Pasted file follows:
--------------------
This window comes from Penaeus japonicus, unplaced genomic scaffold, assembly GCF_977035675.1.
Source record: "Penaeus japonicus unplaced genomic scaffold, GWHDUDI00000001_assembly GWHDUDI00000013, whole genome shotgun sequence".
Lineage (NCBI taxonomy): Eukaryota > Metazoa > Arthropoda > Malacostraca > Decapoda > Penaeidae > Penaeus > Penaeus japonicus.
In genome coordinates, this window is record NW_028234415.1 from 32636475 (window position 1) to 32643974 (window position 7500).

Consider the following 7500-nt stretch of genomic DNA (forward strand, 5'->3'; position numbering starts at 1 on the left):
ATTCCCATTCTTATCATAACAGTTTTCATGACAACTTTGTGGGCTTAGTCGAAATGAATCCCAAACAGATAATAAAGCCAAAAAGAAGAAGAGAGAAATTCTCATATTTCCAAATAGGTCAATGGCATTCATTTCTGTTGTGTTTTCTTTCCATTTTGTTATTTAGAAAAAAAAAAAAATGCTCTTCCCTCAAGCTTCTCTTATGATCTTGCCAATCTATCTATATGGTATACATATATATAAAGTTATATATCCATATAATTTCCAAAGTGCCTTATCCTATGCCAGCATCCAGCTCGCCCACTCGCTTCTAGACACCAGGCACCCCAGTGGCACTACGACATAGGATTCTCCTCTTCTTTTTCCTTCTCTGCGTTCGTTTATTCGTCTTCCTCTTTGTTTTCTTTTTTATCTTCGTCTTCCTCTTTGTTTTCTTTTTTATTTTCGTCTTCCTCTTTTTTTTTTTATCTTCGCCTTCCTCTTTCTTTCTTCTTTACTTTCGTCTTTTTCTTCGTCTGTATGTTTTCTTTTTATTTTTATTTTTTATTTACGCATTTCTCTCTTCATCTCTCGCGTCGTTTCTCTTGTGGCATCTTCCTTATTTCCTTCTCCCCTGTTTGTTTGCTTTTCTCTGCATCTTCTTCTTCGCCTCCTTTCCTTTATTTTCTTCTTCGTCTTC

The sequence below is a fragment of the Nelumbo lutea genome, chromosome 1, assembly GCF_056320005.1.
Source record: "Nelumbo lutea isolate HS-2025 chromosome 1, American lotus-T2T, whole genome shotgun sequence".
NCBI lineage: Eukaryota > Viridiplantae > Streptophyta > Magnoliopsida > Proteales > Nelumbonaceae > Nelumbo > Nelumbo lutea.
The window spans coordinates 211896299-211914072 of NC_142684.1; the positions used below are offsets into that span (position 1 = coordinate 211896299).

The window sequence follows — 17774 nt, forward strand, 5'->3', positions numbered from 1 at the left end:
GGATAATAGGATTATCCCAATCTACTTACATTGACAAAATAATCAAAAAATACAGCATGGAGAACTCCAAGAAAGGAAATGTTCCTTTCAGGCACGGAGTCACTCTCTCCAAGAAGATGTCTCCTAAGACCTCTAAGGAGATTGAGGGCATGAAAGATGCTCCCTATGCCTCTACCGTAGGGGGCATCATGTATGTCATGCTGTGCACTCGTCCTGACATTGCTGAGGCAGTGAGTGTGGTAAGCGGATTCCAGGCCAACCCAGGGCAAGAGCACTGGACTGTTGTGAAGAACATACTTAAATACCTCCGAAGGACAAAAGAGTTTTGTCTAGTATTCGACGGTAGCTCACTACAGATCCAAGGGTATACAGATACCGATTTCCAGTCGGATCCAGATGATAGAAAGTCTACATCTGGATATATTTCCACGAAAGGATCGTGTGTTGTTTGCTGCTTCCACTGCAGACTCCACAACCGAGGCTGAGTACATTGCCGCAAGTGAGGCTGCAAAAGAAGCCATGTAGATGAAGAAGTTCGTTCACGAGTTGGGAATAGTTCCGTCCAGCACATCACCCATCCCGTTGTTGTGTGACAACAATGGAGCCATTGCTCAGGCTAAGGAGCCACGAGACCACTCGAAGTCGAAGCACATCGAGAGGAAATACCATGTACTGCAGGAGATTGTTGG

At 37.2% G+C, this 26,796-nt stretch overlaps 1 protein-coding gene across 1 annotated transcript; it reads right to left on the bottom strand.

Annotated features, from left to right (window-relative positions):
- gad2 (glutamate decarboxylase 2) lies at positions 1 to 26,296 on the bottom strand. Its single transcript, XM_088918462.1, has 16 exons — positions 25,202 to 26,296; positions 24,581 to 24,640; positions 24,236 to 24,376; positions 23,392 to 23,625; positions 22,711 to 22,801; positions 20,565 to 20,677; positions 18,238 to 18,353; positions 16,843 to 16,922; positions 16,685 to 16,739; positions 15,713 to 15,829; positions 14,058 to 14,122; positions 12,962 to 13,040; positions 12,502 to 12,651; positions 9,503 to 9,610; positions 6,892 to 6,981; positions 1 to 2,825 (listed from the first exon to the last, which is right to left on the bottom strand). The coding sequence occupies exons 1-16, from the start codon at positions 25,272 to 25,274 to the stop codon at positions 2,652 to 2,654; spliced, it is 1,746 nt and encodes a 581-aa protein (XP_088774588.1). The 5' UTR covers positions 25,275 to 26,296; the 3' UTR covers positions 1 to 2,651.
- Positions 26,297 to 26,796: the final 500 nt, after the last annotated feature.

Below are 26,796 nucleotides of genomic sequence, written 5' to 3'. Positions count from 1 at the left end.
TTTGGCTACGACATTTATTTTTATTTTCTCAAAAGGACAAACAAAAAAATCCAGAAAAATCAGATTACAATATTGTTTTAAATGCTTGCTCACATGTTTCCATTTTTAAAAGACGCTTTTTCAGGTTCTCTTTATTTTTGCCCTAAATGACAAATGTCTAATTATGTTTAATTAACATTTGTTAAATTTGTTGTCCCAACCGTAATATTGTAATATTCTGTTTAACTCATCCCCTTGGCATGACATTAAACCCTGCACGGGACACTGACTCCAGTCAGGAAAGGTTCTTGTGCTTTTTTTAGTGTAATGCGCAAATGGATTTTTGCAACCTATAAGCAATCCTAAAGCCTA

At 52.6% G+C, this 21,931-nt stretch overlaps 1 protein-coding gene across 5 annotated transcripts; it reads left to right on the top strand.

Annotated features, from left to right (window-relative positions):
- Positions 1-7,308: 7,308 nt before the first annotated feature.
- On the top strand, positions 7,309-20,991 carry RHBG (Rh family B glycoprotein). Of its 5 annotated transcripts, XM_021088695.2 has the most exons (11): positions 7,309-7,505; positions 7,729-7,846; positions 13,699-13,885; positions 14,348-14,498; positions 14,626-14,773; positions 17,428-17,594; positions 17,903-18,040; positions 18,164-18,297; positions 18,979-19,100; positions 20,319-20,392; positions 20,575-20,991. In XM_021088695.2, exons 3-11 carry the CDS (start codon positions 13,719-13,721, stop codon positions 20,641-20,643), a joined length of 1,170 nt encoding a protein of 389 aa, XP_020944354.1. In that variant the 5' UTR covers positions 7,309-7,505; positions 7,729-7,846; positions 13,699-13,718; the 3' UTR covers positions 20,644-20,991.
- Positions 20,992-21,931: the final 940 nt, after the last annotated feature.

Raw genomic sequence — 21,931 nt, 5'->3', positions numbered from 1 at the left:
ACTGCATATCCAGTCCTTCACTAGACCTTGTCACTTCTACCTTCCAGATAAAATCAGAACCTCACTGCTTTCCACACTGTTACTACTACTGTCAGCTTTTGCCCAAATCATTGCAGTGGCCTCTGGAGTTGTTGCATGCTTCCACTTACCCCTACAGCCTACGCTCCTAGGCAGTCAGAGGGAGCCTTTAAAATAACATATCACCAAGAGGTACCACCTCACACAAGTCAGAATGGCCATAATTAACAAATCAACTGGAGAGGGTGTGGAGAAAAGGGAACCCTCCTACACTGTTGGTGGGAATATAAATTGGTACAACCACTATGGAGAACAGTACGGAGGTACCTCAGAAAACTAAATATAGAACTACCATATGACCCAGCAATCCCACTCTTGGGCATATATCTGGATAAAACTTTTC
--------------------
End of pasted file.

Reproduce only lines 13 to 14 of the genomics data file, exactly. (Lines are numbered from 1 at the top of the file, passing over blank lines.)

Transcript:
At 37.2% G+C, this 26,796-nt stretch overlaps 1 protein-coding gene across 1 annotated transcript; it reads right to left on the bottom strand.

Annotated features, from left to right (window-relative positions):